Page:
A picture on the Big House’s Twitter gives a glimpse into rehearsals as led by Bennett: it’s an A3 sheet of paper with a mind map of playground activities: “hopscotch”, “hide & seek”, “selling sweets”, “duck, duck, GOOSE!” By exploring more universal childhood experiences, it avoids over-emphasising the specific childhood experience shared by the young people making the show. “When you’re living adult life, you’re feeling negative a lot of the time,” Harber says. “But doing this [show] gives me perspective that’s kind of like nostalgia. Even though I still have my own issues, I can look at how far I’ve come.”
The way the Big House handles the making process is more significant than the thematic content of the final productions, though. The need to find a balance between flexibility and structure runs through its working practices. The cast have to be adaptable: the risks of disruptive events like homelessness and arrest are often high, and on the night I saw 1st Luv associate director Lauren Dickson had to step in to the role of Bethany B’s foster carer. But the overiding ethos isn’t ‘the show must go on!’ Press night had already been delayed. Ensuring that everyone has access to the pastoral care and emotional tools they need to handle that kind of situation comes first.
Maggie Norris, the Big House’s CEO and Artistic Director, tells me that “the play is really the last thing; it’s a shop window for the actors’ abilities, and it’s inspiring for them, that they’re capable of making it,” but the charity’s primary concern is the emotional wellbeing of the care leavers involved with it. They only take fifteen people each year, maximum. It means that, during the time she spends with the group, Norris has the chance to notice things that over-burdened social workers miss, like who needs glasses, or who will need someone to bring them a change of clothes in hospital. As she sees it, the Big House exists to provide both short- and long-term pastoral support: “once the play finishes and the audience go home, we don’t abandon them.”
Abiwon gives me a closer insight into the Big House’s work. She tells me that years after seeing BABY/LON, “when I was going through a really difficult time, my personal advisor suggested that I might want to try doing an old hobby and I remembered that play. I literally searched through all my emails – because this was six years later – and I started coming to the Thursday drama drop-ins. They were believing in me when I didn’t believe in myself.” She graduated as a social worker last year and has been working for the Big House for a year. She’s not the only member with a long-term connection. Jasmine Jobson, who has a lead role in the Netflix-produced season 3 of Top Boy, is still in touch with Norris seven years after she went through the programme and appeared in Phoenix. There are other ex-actors in the audience on the night I see the show.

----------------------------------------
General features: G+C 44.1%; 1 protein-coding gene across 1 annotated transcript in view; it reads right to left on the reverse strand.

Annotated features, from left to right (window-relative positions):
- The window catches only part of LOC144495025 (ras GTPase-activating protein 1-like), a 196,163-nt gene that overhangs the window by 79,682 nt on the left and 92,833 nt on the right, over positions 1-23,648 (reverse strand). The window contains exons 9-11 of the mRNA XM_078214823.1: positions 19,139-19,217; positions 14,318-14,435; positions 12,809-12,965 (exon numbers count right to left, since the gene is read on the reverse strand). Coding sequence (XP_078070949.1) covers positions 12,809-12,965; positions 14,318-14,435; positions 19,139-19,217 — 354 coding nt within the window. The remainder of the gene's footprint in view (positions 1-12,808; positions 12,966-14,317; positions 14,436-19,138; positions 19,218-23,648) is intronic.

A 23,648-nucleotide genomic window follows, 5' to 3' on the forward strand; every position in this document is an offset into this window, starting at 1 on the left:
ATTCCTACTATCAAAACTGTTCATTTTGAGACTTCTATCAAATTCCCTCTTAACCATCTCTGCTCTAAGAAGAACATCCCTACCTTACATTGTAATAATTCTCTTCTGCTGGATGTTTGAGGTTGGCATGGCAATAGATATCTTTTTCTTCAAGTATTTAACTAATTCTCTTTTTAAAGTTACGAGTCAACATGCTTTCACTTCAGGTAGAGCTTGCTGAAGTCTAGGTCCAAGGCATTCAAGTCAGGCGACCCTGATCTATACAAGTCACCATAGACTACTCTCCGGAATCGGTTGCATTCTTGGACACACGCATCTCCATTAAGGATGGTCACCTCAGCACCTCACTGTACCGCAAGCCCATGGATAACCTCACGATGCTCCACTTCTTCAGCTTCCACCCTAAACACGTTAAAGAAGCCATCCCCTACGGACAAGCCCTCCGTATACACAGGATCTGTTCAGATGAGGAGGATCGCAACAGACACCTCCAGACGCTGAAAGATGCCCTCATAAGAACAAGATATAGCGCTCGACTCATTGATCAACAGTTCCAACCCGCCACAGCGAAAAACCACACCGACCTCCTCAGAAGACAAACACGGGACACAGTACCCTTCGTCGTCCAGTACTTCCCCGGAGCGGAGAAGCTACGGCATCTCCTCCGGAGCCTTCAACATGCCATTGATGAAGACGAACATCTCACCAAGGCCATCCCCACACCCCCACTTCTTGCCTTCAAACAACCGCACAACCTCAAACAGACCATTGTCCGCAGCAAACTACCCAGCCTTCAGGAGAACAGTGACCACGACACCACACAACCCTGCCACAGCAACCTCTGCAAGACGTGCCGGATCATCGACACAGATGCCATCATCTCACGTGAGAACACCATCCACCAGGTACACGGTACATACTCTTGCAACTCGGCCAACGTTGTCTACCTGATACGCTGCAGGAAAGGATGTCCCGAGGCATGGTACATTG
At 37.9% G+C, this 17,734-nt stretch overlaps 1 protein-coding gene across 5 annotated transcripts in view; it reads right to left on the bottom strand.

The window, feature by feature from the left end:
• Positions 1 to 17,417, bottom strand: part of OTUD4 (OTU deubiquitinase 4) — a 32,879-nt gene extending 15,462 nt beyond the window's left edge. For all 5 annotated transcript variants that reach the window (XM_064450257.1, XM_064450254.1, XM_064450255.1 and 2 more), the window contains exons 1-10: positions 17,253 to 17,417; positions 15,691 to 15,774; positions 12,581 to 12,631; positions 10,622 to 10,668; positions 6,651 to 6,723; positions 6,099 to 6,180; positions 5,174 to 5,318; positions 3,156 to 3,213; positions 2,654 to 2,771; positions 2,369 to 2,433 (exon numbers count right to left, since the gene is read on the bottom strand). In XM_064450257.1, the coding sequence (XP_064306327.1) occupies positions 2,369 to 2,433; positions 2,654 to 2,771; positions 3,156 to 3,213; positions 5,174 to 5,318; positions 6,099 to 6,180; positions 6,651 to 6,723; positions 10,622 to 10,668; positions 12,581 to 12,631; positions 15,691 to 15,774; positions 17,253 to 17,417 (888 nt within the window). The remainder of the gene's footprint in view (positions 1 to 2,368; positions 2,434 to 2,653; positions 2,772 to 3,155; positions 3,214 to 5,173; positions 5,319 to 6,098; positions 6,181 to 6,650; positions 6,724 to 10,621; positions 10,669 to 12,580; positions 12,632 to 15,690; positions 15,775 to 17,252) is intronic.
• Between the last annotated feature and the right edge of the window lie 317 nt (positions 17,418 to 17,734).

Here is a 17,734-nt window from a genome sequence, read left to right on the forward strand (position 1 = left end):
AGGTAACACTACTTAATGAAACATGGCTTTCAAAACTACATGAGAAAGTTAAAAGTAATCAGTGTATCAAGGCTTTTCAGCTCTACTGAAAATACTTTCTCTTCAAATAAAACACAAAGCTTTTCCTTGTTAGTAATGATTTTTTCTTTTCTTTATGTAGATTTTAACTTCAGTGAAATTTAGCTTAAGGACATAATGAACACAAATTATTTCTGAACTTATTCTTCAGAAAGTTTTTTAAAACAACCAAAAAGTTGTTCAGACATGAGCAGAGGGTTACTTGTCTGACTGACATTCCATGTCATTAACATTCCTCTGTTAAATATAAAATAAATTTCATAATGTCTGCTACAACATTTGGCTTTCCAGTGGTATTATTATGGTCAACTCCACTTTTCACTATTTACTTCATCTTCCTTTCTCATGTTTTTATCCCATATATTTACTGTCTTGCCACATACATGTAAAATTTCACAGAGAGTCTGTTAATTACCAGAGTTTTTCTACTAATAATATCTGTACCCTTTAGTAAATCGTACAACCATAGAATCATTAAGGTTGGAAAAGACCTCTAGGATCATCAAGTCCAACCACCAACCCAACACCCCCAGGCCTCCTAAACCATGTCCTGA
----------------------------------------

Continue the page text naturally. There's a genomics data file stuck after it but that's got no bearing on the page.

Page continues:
There’s one more problem in the world of the play, announced in a delightfully offhand way by Ava, the school misfit, wearing a knitted Viking hat and her arm in a sling: “The world’s going to end. That girl with the starey eyes says so.”
1st Luv is a romcom, but it is also about uncertainty and lack of stability and the unpredictability of the future. Bennett talks about how the cast helped author their own characters, and to develop the production’s theatrical language, “flipping between naturalism and expressionism.” Leon Lenga-Kroma chose to play the Ofsted Inspector as a mysterious, silent whirling figure with a yellow clipboard: he spins darkly, intermittently, into the centre of the action and disappears again. It’s like he infects the other characters with movements that hover, unexplained, on the edge of dance, like the hop-skip as Mr Peterson leaves the stage. With that mode of theatrical storytelling present in the room, another cast member remembered the way one of her teachers used to rhythmically click her fingers, slap her chest twice, and then ‘shhh’ the class. By allowing the actors to contribute, to collaboratively build the play, they find the final image of the show.
The Big House seemed to me to be doing all the right things. Stevenson, Bennett, Day and grime artist Jammz have created a production that’s weird and funny and moving. 1st Luv is performed by a cast of people who have been given genuine agency in its making process as well as the support and stability needed to deal with its subject matter – not just for twelve weeks, but for as long as they need it to grow in self-confidence. The whole cast clicks their fingers, slaps their chests and ‘shhhs’ the audience. The lights go down. But under Norris’s directorship, the charity’s most significant achievements are “all the things the audience don’t see.”
1st Luv is on at The Big House until Saturday 14th December. More info and tickets here.